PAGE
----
Structural characterization of the carbohydrate-binding module of NanA sialidase, a pneumococcal virulence factor
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Background: Streptococcus pneumoniae Neuraminidase A (NanA) is a multi-domain protein anchored to the bacterial surface. Upstream of the catalytic domain of NanA is a domain that conforms to the sialic acid-recognising CBM40 family of the CAZY (carbohydrate-active enzymes) database. This domain has been identified to play a critical role in allowing the bacterium to promote adhesion and invasion of human brain microvascular endothelial cells, and hence may play a key role in promoting bacterial meningitis. In addition, the CBM40 domain has also been reported to activate host chemokines and neutrophil recruitment during infection. Results: Crystal structures of both apo- and holo- forms of the NanA CBM40 domain (residues 121 to 305), have been determined to 1.8 angstrom resolution. The domain shares the fold of other CBM40 domains that are associated with sialidases. When in complex with alpha 2,3- or alpha 2,6-sialyllactose, the domain is shown to interact only with the terminal sialic acid. Significantly, a deep acidic pocket adjacent to the sialic acid-binding site is identified, which is occupied by a lysine from a symmetry-related molecule in the crystal. This pocket is adjacent to a region that is predicted to be involved in protein-protein interactions. Conclusions: The structural data provide the details of linkage-independent sialyllactose binding by NanA CBM40 and reveal striking surface features that may hold the key to recognition of binding partners on the host cell surface. The structure also suggests that small molecules or sialic acid analogues could be developed to fill the acidic pocket and hence provide a new therapeutic avenue against meningitis caused by S. pneumoniae.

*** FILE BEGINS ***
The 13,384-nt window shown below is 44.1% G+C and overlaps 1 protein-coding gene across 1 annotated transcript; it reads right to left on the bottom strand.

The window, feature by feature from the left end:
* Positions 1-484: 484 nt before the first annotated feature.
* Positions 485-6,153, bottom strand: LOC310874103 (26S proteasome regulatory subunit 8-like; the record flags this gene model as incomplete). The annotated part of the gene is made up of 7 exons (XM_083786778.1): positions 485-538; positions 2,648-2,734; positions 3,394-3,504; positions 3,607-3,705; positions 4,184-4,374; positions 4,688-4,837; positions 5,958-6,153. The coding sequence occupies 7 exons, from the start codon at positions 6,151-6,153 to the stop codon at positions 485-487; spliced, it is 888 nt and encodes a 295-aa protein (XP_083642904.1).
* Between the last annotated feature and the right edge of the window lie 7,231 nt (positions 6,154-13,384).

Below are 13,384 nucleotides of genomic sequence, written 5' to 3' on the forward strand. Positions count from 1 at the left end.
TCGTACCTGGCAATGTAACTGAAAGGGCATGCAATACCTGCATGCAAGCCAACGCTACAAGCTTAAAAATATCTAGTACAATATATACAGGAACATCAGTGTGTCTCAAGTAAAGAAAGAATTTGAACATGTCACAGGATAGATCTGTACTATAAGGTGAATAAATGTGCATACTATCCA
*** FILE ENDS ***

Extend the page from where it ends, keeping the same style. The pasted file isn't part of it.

Yang , L , Connaris , H , Potter , J A & Taylor , G L 2015 , ' Structural characterization of the carbohydrate-binding module of NanA sialidase, a pneumococcal virulence factor ' BMC Structural Biology , vol 15 , 15 . DOI: 10.1186/s12900-015-0042-4
BMC Structural Biology
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This research was supported by the University of St Andrews and grants provided by the Medical Research Council.